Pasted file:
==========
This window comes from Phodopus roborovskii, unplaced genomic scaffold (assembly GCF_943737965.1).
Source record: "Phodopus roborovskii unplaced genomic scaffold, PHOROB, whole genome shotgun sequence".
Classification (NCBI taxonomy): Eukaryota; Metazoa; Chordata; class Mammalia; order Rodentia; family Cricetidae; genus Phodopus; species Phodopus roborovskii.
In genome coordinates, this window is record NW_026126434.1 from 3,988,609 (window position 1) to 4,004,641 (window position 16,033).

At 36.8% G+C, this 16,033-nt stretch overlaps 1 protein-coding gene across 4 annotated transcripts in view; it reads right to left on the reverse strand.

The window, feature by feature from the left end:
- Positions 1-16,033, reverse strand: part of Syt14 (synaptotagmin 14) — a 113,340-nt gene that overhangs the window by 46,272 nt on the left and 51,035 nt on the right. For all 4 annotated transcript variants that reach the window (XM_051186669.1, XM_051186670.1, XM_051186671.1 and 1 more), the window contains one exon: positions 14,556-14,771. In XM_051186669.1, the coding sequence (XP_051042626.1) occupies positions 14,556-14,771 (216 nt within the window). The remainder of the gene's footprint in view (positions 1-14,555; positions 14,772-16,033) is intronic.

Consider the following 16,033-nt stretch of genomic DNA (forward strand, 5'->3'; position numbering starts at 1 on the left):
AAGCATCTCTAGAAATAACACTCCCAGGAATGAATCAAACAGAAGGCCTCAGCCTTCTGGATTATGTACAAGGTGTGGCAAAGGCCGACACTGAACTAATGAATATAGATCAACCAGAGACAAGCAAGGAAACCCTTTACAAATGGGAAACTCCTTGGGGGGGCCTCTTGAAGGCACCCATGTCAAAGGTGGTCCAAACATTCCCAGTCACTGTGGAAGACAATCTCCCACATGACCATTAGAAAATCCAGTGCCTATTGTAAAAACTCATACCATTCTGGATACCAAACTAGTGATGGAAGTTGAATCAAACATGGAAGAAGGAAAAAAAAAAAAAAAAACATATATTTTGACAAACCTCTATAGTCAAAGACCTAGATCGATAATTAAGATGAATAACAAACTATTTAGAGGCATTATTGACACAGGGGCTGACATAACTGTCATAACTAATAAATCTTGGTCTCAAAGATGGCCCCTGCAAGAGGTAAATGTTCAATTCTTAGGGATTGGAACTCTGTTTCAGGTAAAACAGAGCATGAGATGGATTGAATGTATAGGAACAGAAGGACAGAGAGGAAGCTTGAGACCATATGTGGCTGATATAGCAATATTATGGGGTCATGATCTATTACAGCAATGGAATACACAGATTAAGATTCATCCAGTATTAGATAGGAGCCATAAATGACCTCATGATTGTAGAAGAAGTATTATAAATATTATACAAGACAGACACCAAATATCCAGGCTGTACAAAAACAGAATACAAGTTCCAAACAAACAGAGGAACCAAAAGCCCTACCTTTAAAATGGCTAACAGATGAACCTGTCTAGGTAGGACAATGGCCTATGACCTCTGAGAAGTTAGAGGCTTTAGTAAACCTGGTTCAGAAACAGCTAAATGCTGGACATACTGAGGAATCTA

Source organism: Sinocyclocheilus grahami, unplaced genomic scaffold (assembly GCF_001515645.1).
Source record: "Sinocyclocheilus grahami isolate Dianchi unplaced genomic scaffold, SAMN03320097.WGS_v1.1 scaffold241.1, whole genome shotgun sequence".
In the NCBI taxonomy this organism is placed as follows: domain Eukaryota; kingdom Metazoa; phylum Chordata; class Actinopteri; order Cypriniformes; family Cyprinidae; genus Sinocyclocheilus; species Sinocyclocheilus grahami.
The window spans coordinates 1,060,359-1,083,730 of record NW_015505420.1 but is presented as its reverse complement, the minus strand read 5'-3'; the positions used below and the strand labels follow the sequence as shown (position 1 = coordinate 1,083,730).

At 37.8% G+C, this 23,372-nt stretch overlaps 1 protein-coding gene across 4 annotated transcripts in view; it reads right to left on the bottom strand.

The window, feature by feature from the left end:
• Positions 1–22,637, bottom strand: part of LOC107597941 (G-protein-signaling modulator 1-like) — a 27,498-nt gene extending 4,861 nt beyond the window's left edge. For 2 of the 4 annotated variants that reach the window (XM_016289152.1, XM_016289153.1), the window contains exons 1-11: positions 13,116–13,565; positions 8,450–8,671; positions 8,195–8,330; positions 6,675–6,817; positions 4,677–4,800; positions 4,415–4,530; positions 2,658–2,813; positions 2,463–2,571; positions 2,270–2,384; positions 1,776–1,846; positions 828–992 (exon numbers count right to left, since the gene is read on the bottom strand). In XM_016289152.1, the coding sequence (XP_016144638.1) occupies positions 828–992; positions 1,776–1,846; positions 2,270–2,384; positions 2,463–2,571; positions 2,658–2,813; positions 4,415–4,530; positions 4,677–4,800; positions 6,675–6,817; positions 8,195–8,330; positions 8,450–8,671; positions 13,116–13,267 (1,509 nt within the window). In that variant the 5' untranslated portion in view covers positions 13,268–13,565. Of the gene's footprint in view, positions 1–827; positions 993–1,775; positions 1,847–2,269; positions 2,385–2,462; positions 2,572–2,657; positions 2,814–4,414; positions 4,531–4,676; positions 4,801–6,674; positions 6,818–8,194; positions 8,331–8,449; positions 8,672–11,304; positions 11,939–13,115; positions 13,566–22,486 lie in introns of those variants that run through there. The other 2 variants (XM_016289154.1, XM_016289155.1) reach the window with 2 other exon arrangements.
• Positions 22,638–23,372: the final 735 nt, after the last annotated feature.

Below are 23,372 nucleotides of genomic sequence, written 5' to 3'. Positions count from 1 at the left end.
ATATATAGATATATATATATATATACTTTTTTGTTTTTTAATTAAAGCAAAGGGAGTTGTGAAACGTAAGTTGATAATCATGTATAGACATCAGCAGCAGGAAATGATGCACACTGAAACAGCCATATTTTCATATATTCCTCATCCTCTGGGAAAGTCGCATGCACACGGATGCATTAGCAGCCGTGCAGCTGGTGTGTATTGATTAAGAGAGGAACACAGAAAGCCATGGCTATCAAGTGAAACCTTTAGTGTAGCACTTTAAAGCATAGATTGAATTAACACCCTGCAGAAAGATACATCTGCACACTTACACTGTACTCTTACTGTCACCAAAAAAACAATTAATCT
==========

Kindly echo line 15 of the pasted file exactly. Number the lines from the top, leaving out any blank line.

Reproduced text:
The window, feature by feature from the left end: